Background last update:Feb 25, 2016

Promising ideas, but where are the swine producers?

During the recent International Conference on Pig Welfare in Denmark, a position paper addressing the ways forward for swine welfare legislation was signed by the Danish, Swedish, German and Dutch ministers of agriculture. The areas of interest look very promising from a swine welfare. However, throughout the conference, one voice was clearly missing from the conversation; that of the swine producer.

Of the 400 ‘experts, stakeholders, NGOs and politicians’ gathered to discuss pertinent issues that directly impact the swine industry, it was rather odd that very few among us participating in the debate work with pigs on a daily basis.

The goal of the position paper signed during the conference is to update the Council Directive 2008/120/EC to ‘lay down minimum standards for the protection of pigs’. But what impact do these laws really have on the farm? While routine tail-docking is already banned within the EU, piglets are still commonly tail-docked. It is unlikely that swine producers are ignoring this directive outright. Yet, in fact, there are still several challenges farmers face when raising pigs with intact tails.

Alternatives to surgical castration

In addition to the pain associated with tail-docking, alternatives to surgical castration were also addressed. In 2014, only some 2% of Danish farms sent intact male pigs to slaughter. High skatole and androstenone levels are a result of not castrating boars and elevation in these hormones results in the unappetising by-product called boar taint. Boar taint is detectable to human consumers and can have a significant impact on meat quality and saleability at the market.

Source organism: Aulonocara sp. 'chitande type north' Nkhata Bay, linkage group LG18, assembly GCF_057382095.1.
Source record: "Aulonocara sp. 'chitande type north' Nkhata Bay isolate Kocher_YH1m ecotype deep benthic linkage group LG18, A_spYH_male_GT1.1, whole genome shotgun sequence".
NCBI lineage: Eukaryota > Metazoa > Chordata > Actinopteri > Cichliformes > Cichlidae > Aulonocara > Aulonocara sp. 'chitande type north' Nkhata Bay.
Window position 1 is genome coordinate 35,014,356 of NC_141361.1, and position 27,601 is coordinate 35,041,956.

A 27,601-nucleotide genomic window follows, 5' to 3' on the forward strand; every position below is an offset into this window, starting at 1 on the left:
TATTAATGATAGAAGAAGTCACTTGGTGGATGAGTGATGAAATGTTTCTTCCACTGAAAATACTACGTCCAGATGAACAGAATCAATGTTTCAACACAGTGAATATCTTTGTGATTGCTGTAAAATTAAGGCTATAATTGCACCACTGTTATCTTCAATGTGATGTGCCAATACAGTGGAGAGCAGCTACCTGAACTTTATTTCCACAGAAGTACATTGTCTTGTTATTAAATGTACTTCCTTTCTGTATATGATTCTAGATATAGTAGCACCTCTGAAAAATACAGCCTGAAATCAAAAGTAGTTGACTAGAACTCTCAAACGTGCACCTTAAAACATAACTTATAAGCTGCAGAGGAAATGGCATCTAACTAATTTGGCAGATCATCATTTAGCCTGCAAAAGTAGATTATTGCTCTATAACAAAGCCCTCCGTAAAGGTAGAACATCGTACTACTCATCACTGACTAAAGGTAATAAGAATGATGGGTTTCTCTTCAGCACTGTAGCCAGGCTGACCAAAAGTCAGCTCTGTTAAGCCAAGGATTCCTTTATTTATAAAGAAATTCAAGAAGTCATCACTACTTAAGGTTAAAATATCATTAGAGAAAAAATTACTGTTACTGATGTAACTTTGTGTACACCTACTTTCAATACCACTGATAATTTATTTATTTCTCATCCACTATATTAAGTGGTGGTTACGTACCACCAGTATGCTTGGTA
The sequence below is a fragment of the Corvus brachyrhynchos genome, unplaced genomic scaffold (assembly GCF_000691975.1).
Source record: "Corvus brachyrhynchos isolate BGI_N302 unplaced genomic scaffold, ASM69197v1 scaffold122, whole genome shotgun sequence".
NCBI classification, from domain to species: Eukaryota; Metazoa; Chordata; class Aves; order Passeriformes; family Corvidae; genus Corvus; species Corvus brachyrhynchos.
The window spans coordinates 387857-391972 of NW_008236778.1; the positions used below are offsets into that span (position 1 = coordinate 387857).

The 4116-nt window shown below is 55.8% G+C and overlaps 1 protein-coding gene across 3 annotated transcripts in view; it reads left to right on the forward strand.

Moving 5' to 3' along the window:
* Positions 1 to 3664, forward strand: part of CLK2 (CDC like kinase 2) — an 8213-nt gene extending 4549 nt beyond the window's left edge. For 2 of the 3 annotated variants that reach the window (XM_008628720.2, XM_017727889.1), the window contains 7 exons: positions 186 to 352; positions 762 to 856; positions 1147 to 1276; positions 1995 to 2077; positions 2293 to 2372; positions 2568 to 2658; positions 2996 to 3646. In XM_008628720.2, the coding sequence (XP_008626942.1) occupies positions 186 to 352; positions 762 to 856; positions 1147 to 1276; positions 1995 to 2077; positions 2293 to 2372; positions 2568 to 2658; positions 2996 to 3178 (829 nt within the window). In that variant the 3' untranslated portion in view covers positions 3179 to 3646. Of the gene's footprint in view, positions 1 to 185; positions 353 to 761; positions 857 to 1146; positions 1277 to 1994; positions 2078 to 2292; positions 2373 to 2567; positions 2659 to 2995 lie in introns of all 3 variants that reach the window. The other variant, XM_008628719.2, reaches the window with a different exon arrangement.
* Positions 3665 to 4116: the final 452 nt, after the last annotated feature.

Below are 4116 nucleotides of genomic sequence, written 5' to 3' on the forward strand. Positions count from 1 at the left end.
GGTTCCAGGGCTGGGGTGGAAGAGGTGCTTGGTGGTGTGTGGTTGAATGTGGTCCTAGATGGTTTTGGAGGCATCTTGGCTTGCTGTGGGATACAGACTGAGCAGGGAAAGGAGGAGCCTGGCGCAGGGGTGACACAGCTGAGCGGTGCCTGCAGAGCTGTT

Lastly, challenges for improving both sow and piglet welfare within the farrowing unit were addressed. The position paper encourages transitioning sows to loose pen housing within the farrowing unit, which will provide sows more room to express natural behaviours but can result in increases in piglet mortality. This change will be especially critical to the producer, as Denmark has set a goal of decreasing piglet mortality by one pig per litter by 2020.

So what were some of the alternatives discussed during the conference?

  • Tail biting (Enriching the environment; feeding strategies; genetic selection)
  • Castration (immunocastration; pain management; genetic selection)
  • Farrowing systems (straw; alternative farrowing stalls, litter size selection)

While the changes addressed can eventually have a positive impact on swine welfare, more science-based direction on the application of these methods needs to be made available before farmers are asked to make the financial investment for these changes. These issues will 
continue to raise questions among farmers, veterinarians, scientists and the general public and it is imperative that the communication lines remain open among all parties involved.

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